By Carol Luebering
"Happy families are all alike; every unhappy family is unhappy in its own
way." The words that open Leo Tolstoiís Anna Karenina are doubly true of
grieving families. Although you share a common loss, each of you experiences it
differently, for each one has a unique relationship with the person who has
died. And a storm of strong feelings constantly rages around all of you.
You clung together at the funeral, but now you may be drifting apart. You may
feel abandoned, unsupported in your grief. You might find yourself nursing
resentment, perhaps even lashing out at the people closest to you. Will you ever
recover the closeness you once had?
Working your way through
A family can indeed move from grief to healing, but not without some effort.
Let the steps outlined in this CareNote help you draw closer together at this
time of loss.
Understand the deep connections.
Caught up in your own grief, it may be
difficult for you to see the impact this loss has had on your family as a whole.
Try this: Imagine the bonds between a newlywed couple as a pair of ropes tied
between their wrists- one representing his feelings for her; the other, her
feelings for him. The arrival of their first baby adds not one but two pairs of
ropes, for the relationship between each parent and the child is different from
the otherís. A second child is attached in the same way, not only to each
parent, but also to the sibling.
The larger the family group, the more complex the network of ropes. To get
the picture clearly, draw a diagram of your family: a circle for each member and
a pair of lines connecting each one to all the others. Include closely involved
grandparents, aunts and uncles, other relatives.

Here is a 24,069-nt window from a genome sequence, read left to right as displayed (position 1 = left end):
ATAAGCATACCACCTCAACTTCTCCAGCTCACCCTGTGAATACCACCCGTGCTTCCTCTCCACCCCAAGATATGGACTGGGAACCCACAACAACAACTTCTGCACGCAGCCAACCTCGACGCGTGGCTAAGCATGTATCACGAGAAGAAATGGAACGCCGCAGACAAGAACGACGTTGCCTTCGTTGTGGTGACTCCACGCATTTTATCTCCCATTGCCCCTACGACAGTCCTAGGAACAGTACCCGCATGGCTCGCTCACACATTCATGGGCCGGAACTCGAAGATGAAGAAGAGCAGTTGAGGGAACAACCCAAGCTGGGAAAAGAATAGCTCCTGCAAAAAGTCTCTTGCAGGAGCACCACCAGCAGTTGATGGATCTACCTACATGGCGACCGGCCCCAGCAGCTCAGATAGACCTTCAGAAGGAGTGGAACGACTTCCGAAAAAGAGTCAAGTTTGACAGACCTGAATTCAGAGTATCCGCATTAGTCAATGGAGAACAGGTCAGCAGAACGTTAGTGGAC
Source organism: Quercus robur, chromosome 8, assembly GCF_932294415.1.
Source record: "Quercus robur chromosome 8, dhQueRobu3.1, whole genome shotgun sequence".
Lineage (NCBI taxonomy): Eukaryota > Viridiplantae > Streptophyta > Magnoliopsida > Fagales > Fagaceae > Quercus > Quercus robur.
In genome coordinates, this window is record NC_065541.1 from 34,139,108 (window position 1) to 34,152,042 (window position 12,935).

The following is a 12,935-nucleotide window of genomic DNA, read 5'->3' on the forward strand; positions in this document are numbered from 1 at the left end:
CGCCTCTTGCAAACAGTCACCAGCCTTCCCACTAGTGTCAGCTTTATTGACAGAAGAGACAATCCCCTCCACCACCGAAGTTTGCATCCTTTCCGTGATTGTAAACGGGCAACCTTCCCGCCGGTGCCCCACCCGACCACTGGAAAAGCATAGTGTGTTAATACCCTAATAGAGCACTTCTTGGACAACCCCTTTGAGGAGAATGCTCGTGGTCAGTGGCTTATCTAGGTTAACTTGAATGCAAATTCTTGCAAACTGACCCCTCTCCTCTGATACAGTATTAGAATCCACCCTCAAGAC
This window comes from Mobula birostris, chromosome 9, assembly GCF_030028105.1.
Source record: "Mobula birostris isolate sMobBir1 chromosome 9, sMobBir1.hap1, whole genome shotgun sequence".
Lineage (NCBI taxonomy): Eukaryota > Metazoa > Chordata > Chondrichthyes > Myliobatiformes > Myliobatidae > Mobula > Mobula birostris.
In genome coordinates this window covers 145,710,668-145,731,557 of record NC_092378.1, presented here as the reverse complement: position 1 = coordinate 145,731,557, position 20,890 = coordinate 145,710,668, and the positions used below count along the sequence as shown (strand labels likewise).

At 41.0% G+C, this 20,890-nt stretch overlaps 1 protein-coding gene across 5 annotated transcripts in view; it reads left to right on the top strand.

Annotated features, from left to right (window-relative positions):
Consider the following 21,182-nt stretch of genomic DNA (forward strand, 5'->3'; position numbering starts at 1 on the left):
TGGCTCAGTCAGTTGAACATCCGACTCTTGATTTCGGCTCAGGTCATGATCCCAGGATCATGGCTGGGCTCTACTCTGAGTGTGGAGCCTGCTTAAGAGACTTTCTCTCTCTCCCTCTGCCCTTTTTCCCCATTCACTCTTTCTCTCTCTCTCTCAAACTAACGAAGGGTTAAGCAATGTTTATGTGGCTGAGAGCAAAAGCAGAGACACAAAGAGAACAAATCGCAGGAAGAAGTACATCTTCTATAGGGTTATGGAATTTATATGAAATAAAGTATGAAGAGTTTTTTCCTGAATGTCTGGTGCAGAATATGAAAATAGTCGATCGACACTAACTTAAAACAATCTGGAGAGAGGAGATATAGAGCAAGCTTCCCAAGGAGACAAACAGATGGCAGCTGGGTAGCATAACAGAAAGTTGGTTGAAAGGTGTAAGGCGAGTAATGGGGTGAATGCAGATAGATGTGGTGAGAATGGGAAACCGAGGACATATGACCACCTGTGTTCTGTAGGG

Itís easy to see how a tug on any one rope- a quarrel between the couple,
say- is felt throughout the group. The death of one severs a lot of connections,
leaving everyone off balance. (In your diagram, erase the lines between the
person who has died and all the other family members.) And one personís anger,
anotherís depression, a thirdís regrets still pull against the rest.
Notice, too, the shift in roles. Families divide chores according to each
individualís talents and interest. Someone new has to master the kitchen, the
garden, or the maintenance of house and car when the person who reigned in that
domain dies. Families divide less tangible chores, too. If a parent who was the
binding force that brought the family together on significant occasions has
died, you probably wonít have family gatherings without a conscious and
The same holds true for replacing the family-communications manager, the good
listener, the clown whose wit always eased tensions. And someone (or several
someone's) is going to have to learn those roles. No one is going to fall into
Adjust your expectations.
You are not all going to feel the same way at
the same time. And youíre not going to express your feelings in the same way.
Mood swings and personality variations have always made family life a challenge.
Grief brings itís own mix of emotions that individuals deal with in their own
ways. One may take on a round of furious activity while another can barely
manage to get out of bed; tears may flow constantly or not at all. Whatever the
visible signs, know that each member of your family is grieving, and that each
oneís pain runs as deep as yours.
"Although everyone is grieving for the same person, each one is mourning a
But each oneís pain is different. Losing a spouse is not the same as losing a
parent or a sibling. Even if the kinship was the same, the ended relationship
was unique because it involved two unique individuals. Although everyone is
grieving for the same person, each one is mourning a separate loss. (Remember
all those pairs of ropes.)
Donít expect others to be perfectly sensitive to your moods, for they are
caught up in their own. Try instead to be sensitive to what is going on inside
the othersí hearts- even though itís difficult when your own feelings are so
Hone your communications skills.
Some folks find it difficult to express
their feelings, either because theyíre leery of being misunderstood or seeming